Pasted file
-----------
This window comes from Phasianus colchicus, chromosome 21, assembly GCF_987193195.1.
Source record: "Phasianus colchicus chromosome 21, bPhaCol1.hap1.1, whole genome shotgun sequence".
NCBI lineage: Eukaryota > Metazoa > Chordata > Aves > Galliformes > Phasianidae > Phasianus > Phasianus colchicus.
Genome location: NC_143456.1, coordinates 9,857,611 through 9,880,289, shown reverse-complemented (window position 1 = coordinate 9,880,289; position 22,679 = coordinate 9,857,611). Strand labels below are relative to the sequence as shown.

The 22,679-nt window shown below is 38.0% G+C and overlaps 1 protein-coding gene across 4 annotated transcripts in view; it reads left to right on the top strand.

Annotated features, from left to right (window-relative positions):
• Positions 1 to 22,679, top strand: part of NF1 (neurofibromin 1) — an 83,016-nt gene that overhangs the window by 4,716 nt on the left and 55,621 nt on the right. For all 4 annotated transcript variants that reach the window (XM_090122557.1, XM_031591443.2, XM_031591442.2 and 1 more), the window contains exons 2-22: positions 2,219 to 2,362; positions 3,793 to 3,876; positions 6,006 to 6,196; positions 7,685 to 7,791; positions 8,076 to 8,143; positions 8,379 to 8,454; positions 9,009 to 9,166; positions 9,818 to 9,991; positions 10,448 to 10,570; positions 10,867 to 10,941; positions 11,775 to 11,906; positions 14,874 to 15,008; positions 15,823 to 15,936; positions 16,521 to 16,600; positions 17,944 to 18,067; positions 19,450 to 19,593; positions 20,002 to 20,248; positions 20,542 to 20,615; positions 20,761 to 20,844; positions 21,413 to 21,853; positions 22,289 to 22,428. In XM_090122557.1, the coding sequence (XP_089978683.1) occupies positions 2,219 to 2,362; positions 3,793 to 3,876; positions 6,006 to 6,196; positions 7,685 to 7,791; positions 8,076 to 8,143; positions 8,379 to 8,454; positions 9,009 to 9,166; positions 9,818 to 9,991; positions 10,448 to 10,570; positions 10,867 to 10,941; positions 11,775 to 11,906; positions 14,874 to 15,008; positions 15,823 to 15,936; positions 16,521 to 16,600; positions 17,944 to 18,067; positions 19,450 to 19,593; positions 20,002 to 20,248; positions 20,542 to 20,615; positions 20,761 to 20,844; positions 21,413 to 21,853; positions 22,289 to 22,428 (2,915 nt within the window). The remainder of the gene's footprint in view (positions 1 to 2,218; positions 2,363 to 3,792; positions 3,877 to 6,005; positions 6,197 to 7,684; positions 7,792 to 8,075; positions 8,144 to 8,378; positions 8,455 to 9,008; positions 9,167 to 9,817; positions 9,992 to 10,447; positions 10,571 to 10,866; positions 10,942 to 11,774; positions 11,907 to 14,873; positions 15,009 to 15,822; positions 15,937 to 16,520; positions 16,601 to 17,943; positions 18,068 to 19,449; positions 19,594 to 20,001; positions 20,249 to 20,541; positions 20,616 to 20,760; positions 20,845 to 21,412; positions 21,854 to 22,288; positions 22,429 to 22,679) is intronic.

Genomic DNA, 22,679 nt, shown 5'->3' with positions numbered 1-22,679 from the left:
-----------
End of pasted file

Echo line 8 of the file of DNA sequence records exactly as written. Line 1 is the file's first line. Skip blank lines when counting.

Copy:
Genomic DNA, 22,679 nt, shown 5'->3' with positions numbered 1-22,679 from the left: